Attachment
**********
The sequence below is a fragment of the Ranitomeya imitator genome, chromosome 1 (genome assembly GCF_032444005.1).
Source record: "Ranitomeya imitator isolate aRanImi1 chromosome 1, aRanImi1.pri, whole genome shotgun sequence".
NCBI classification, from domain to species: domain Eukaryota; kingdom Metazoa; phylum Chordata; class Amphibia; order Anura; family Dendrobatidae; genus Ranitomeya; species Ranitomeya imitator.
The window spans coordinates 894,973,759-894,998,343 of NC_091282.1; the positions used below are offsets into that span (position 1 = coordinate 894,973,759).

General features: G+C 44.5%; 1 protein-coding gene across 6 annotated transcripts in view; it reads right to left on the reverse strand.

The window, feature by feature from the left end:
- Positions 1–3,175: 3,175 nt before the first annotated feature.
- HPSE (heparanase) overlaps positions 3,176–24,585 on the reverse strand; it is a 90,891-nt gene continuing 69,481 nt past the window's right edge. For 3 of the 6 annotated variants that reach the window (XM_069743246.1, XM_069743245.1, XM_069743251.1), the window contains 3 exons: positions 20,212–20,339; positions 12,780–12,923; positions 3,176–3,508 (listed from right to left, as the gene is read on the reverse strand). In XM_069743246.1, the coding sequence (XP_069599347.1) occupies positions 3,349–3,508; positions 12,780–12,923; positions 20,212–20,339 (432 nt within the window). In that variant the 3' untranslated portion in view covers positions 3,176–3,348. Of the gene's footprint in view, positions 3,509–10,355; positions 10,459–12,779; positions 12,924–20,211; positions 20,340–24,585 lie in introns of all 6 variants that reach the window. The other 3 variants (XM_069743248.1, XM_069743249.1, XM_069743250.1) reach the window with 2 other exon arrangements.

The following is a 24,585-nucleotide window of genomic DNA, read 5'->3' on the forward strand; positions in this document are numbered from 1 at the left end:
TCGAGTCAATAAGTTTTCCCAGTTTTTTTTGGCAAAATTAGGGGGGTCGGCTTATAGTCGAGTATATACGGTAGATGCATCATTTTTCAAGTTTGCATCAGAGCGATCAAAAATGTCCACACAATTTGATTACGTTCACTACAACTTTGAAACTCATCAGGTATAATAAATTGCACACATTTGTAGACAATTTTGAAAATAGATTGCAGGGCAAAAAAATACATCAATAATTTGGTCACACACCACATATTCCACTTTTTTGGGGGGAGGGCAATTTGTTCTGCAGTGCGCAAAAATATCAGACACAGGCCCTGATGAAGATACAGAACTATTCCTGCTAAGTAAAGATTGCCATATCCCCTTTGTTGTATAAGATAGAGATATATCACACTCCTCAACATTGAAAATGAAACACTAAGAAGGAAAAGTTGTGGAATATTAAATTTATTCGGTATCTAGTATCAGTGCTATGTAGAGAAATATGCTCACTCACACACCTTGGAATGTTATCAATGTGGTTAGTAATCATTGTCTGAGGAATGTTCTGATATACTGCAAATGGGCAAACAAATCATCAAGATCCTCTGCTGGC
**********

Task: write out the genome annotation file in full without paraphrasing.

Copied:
The sequence below is a fragment of the Ranitomeya imitator genome, chromosome 1 (genome assembly GCF_032444005.1).
Source record: "Ranitomeya imitator isolate aRanImi1 chromosome 1, aRanImi1.pri, whole genome shotgun sequence".
NCBI classification, from domain to species: domain Eukaryota; kingdom Metazoa; phylum Chordata; class Amphibia; order Anura; family Dendrobatidae; genus Ranitomeya; species Ranitomeya imitator.
The window spans coordinates 894,973,759-894,998,343 of NC_091282.1; the positions used below are offsets into that span (position 1 = coordinate 894,973,759).

General features: G+C 44.5%; 1 protein-coding gene across 6 annotated transcripts in view; it reads right to left on the reverse strand.

The window, feature by feature from the left end:
- Positions 1–3,175: 3,175 nt before the first annotated feature.
- HPSE (heparanase) overlaps positions 3,176–24,585 on the reverse strand; it is a 90,891-nt gene continuing 69,481 nt past the window's right edge. For 3 of the 6 annotated variants that reach the window (XM_069743246.1, XM_069743245.1, XM_069743251.1), the window contains 3 exons: positions 20,212–20,339; positions 12,780–12,923; positions 3,176–3,508 (listed from right to left, as the gene is read on the reverse strand). In XM_069743246.1, the coding sequence (XP_069599347.1) occupies positions 3,349–3,508; positions 12,780–12,923; positions 20,212–20,339 (432 nt within the window). In that variant the 3' untranslated portion in view covers positions 3,176–3,348. Of the gene's footprint in view, positions 3,509–10,355; positions 10,459–12,779; positions 12,924–20,211; positions 20,340–24,585 lie in introns of all 6 variants that reach the window. The other 3 variants (XM_069743248.1, XM_069743249.1, XM_069743250.1) reach the window with 2 other exon arrangements.

The following is a 24,585-nucleotide window of genomic DNA, read 5'->3' on the forward strand; positions in this document are numbered from 1 at the left end:
TCGAGTCAATAAGTTTTCCCAGTTTTTTTTGGCAAAATTAGGGGGGTCGGCTTATAGTCGAGTATATACGGTAGATGCATCATTTTTCAAGTTTGCATCAGAGCGATCAAAAATGTCCACACAATTTGATTACGTTCACTACAACTTTGAAACTCATCAGGTATAATAAATTGCACACATTTGTAGACAATTTTGAAAATAGATTGCAGGGCAAAAAAATACATCAATAATTTGGTCACACACCACATATTCCACTTTTTTGGGGGGAGGGCAATTTGTTCTGCAGTGCGCAAAAATATCAGACACAGGCCCTGATGAAGATACAGAACTATTCCTGCTAAGTAAAGATTGCCATATCCCCTTTGTTGTATAAGATAGAGATATATCACACTCCTCAACATTGAAAATGAAACACTAAGAAGGAAAAGTTGTGGAATATTAAATTTATTCGGTATCTAGTATCAGTGCTATGTAGAGAAATATGCTCACTCACACACCTTGGAATGTTATCAATGTGGTTAGTAATCATTGTCTGAGGAATGTTCTGATATACTGCAAATGGGCAAACAAATCATCAAGATCCTCTGCTGGC